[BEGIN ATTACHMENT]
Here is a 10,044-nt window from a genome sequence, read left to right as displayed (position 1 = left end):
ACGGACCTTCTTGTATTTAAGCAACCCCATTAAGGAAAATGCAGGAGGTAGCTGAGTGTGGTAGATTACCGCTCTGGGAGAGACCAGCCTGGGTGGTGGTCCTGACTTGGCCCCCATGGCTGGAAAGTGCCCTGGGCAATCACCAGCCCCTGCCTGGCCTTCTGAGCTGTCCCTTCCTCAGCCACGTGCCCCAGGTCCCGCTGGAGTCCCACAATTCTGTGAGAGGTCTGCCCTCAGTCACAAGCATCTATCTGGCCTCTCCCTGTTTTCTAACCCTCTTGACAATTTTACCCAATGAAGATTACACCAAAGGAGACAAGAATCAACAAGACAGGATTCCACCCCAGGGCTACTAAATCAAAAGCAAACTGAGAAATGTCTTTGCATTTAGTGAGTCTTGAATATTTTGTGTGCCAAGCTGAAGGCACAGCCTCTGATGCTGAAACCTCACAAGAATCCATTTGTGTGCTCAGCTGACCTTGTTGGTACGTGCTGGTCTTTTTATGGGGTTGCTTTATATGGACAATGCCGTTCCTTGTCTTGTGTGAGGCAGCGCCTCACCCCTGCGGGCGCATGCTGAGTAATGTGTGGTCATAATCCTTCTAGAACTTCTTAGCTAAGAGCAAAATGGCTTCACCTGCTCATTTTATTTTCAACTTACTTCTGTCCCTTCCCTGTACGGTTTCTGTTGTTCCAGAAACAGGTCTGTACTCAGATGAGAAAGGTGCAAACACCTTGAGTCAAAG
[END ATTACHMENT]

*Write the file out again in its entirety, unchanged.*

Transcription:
Here is a 10,044-nt window from a genome sequence, read left to right as displayed (position 1 = left end):
ACGGACCTTCTTGTATTTAAGCAACCCCATTAAGGAAAATGCAGGAGGTAGCTGAGTGTGGTAGATTACCGCTCTGGGAGAGACCAGCCTGGGTGGTGGTCCTGACTTGGCCCCCATGGCTGGAAAGTGCCCTGGGCAATCACCAGCCCCTGCCTGGCCTTCTGAGCTGTCCCTTCCTCAGCCACGTGCCCCAGGTCCCGCTGGAGTCCCACAATTCTGTGAGAGGTCTGCCCTCAGTCACAAGCATCTATCTGGCCTCTCCCTGTTTTCTAACCCTCTTGACAATTTTACCCAATGAAGATTACACCAAAGGAGACAAGAATCAACAAGACAGGATTCCACCCCAGGGCTACTAAATCAAAAGCAAACTGAGAAATGTCTTTGCATTTAGTGAGTCTTGAATATTTTGTGTGCCAAGCTGAAGGCACAGCCTCTGATGCTGAAACCTCACAAGAATCCATTTGTGTGCTCAGCTGACCTTGTTGGTACGTGCTGGTCTTTTTATGGGGTTGCTTTATATGGACAATGCCGTTCCTTGTCTTGTGTGAGGCAGCGCCTCACCCCTGCGGGCGCATGCTGAGTAATGTGTGGTCATAATCCTTCTAGAACTTCTTAGCTAAGAGCAAAATGGCTTCACCTGCTCATTTTATTTTCAACTTACTTCTGTCCCTTCCCTGTACGGTTTCTGTTGTTCCAGAAACAGGTCTGTACTCAGATGAGAAAGGTGCAAACACCTTGAGTCAAAG